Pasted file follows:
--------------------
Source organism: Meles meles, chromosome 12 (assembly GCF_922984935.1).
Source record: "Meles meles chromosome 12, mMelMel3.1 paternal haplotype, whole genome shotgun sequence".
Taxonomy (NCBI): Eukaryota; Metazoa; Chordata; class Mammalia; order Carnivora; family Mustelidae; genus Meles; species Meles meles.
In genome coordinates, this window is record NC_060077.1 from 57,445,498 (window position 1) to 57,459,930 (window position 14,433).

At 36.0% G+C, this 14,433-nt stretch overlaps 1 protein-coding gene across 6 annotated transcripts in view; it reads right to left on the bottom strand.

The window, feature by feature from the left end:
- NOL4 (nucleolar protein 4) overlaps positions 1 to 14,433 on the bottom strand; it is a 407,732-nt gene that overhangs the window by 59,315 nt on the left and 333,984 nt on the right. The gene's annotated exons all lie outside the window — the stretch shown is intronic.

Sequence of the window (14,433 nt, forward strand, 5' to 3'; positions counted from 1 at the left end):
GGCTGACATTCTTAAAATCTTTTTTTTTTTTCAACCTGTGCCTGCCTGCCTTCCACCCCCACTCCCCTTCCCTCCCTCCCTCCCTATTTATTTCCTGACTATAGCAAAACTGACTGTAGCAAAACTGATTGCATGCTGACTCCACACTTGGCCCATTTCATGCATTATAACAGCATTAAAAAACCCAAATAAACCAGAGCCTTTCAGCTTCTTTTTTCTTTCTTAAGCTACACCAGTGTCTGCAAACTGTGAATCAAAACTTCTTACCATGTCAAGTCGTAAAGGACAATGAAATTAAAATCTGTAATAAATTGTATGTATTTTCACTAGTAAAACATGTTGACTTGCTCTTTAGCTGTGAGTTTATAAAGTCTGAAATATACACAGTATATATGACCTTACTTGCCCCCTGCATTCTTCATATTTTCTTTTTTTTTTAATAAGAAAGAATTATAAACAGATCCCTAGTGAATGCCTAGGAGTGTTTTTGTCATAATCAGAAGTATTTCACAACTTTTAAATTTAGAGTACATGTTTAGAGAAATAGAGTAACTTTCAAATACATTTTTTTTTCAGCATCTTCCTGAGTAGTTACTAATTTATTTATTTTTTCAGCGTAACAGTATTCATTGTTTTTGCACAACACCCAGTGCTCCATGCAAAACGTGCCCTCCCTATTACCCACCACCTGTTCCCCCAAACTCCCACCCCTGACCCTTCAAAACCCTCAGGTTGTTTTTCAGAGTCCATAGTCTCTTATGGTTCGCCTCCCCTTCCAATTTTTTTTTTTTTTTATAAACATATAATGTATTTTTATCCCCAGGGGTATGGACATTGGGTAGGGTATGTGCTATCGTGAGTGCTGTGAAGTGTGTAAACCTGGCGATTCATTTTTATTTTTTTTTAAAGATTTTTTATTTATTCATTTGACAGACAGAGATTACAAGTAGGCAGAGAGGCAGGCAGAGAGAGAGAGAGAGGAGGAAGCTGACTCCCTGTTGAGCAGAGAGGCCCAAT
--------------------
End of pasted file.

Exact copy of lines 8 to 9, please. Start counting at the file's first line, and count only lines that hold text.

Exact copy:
Sequence of the window (14,433 nt, forward strand, 5' to 3'; positions counted from 1 at the left end):
GGCTGACATTCTTAAAATCTTTTTTTTTTTTCAACCTGTGCCTGCCTGCCTTCCACCCCCACTCCCCTTCCCTCCCTCCCTCCCTATTTATTTCCTGACTATAGCAAAACTGACTGTAGCAAAACTGATTGCATGCTGACTCCACACTTGGCCCATTTCATGCATTATAACAGCATTAAAAAACCCAAATAAACCAGAGCCTTTCAGCTTCTTTTTTCTTTCTTAAGCTACACCAGTGTCTGCAAACTGTGAATCAAAACTTCTTACCATGTCAAGTCGTAAAGGACAATGAAATTAAAATCTGTAATAAATTGTATGTATTTTCACTAGTAAAACATGTTGACTTGCTCTTTAGCTGTGAGTTTATAAAGTCTGAAATATACACAGTATATATGACCTTACTTGCCCCCTGCATTCTTCATATTTTCTTTTTTTTTTAATAAGAAAGAATTATAAACAGATCCCTAGTGAATGCCTAGGAGTGTTTTTGTCATAATCAGAAGTATTTCACAACTTTTAAATTTAGAGTACATGTTTAGAGAAATAGAGTAACTTTCAAATACATTTTTTTTTCAGCATCTTCCTGAGTAGTTACTAATTTATTTATTTTTTCAGCGTAACAGTATTCATTGTTTTTGCACAACACCCAGTGCTCCATGCAAAACGTGCCCTCCCTATTACCCACCACCTGTTCCCCCAAACTCCCACCCCTGACCCTTCAAAACCCTCAGGTTGTTTTTCAGAGTCCATAGTCTCTTATGGTTCGCCTCCCCTTCCAATTTTTTTTTTTTTTTATAAACATATAATGTATTTTTATCCCCAGGGGTATGGACATTGGGTAGGGTATGTGCTATCGTGAGTGCTGTGAAGTGTGTAAACCTGGCGATTCATTTTTATTTTTTTTTAAAGATTTTTTATTTATTCATTTGACAGACAGAGATTACAAGTAGGCAGAGAGGCAGGCAGAGAGAGAGAGAGAGGAGGAAGCTGACTCCCTGTTGAGCAGAGAGGCCCAAT